Working-class students find low-budget education abroad
Updated: 2013-09-06 03:16
By Zhao Xinying (China Daily)
With universities and colleges in European and Asian countries providing low-cost overseas study programs, an increasing number of working-class parents are sending their children abroad, which means that studying overseas is no longer the exclusive privilege of students from rich families.
According to the 2012 Blue Book of Global Talent released by the Chinese Academy of Social Sciences last year, 34 percent of students studying abroad in 2010 were from working-class families, while the figure for 2009 was only 2 percent, People's Daily reported.
However, studying in countries like the United States, the United Kingdom and Australia, which often costs $30,000 to $40,000 a year in total, is still a luxury for most students from working-class backgrounds.
Low-cost programs in some European and Asian countries, costing no more than 100,000 yuan ($16,340) per year, have become their first choice, said Zhang Wei, a consultant on Chinese students' education in Nordic countries with Education International Cooperation Group.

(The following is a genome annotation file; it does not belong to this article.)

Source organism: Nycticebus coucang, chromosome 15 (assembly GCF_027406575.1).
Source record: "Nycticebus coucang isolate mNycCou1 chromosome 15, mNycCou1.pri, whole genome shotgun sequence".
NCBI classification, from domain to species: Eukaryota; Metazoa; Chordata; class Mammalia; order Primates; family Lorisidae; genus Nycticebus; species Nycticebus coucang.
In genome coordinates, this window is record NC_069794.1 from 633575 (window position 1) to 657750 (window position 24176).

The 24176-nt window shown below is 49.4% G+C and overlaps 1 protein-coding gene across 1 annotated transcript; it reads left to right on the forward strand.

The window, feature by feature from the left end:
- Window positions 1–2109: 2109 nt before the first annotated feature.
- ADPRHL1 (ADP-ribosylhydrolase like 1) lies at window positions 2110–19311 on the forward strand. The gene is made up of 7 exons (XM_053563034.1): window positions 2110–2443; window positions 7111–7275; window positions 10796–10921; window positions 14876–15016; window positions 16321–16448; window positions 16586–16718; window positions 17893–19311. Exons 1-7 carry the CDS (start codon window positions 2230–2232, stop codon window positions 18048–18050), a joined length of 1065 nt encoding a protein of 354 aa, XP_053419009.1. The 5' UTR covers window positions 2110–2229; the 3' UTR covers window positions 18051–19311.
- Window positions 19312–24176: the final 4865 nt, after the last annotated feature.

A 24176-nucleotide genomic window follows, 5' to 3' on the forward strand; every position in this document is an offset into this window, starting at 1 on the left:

Zhang said his organization helped 220 students gain admission to Nordic colleges and universities in 2012. A further 270 students have received the same service so far in 2013.
Zhang said most of these students are from working-class families, and they chose their overseas study programs mainly because costs are lower in Nordic countries.
"Most public colleges and universities in Nordic countries, such as Denmark, Sweden and Netherlands, charge their students very low tuition fees. And some in countries like Finland and Norway even provide free tuition.
"Besides, the cost of living for a student in a Nordic country is about 60,000 yuan each year. That is to say, a yearly budget of 100,000 yuan is OK," he said.
Zhang said the overall cost of studying in a Nordic country is less than a half or a third of the cost of programs in the UK or the US.
"For many Chinese working-class families with a yearly income between 100,000 yuan and 200,000 yuan, such a cost is not a heavy burden. That means they can afford it," he said.
Situations in other parts of Europe, like Germany, France, Spain and Italy, are similar.